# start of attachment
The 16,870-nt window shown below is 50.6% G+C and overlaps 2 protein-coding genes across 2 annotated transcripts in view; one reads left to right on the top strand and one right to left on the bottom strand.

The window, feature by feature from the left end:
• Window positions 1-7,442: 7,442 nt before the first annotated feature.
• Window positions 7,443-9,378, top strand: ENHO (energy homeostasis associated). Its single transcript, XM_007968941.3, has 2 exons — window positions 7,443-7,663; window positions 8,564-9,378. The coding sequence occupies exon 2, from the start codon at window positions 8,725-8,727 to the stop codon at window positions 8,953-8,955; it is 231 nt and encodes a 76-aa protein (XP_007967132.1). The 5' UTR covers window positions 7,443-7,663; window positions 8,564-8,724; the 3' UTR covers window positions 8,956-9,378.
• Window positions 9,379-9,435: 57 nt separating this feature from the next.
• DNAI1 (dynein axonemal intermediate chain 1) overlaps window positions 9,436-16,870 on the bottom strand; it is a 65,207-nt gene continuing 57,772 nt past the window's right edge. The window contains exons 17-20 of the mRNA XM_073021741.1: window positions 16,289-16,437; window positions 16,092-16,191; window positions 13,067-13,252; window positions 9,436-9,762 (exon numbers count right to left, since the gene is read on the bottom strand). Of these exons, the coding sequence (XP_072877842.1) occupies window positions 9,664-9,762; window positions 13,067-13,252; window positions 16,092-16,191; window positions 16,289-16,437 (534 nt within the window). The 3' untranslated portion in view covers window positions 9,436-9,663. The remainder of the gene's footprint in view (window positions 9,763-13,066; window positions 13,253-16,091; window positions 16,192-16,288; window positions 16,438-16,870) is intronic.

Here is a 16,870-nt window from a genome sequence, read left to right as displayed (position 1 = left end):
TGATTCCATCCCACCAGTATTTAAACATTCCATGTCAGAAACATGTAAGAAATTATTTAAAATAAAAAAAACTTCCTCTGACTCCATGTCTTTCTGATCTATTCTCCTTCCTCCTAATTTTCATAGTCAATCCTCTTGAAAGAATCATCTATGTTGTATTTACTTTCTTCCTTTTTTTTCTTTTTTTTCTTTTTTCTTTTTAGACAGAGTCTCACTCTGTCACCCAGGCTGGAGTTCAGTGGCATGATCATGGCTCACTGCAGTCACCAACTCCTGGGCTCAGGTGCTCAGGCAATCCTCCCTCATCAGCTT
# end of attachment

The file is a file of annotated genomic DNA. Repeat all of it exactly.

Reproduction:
The 16,870-nt window shown below is 50.6% G+C and overlaps 2 protein-coding genes across 2 annotated transcripts in view; one reads left to right on the top strand and one right to left on the bottom strand.

The window, feature by feature from the left end:
• Window positions 1-7,442: 7,442 nt before the first annotated feature.
• Window positions 7,443-9,378, top strand: ENHO (energy homeostasis associated). Its single transcript, XM_007968941.3, has 2 exons — window positions 7,443-7,663; window positions 8,564-9,378. The coding sequence occupies exon 2, from the start codon at window positions 8,725-8,727 to the stop codon at window positions 8,953-8,955; it is 231 nt and encodes a 76-aa protein (XP_007967132.1). The 5' UTR covers window positions 7,443-7,663; window positions 8,564-8,724; the 3' UTR covers window positions 8,956-9,378.
• Window positions 9,379-9,435: 57 nt separating this feature from the next.
• DNAI1 (dynein axonemal intermediate chain 1) overlaps window positions 9,436-16,870 on the bottom strand; it is a 65,207-nt gene continuing 57,772 nt past the window's right edge. The window contains exons 17-20 of the mRNA XM_073021741.1: window positions 16,289-16,437; window positions 16,092-16,191; window positions 13,067-13,252; window positions 9,436-9,762 (exon numbers count right to left, since the gene is read on the bottom strand). Of these exons, the coding sequence (XP_072877842.1) occupies window positions 9,664-9,762; window positions 13,067-13,252; window positions 16,092-16,191; window positions 16,289-16,437 (534 nt within the window). The 3' untranslated portion in view covers window positions 9,436-9,663. The remainder of the gene's footprint in view (window positions 9,763-13,066; window positions 13,253-16,091; window positions 16,192-16,288; window positions 16,438-16,870) is intronic.

Here is a 16,870-nt window from a genome sequence, read left to right as displayed (position 1 = left end):
TGATTCCATCCCACCAGTATTTAAACATTCCATGTCAGAAACATGTAAGAAATTATTTAAAATAAAAAAAACTTCCTCTGACTCCATGTCTTTCTGATCTATTCTCCTTCCTCCTAATTTTCATAGTCAATCCTCTTGAAAGAATCATCTATGTTGTATTTACTTTCTTCCTTTTTTTTCTTTTTTTTCTTTTTTCTTTTTAGACAGAGTCTCACTCTGTCACCCAGGCTGGAGTTCAGTGGCATGATCATGGCTCACTGCAGTCACCAACTCCTGGGCTCAGGTGCTCAGGCAATCCTCCCTCATCAGCTT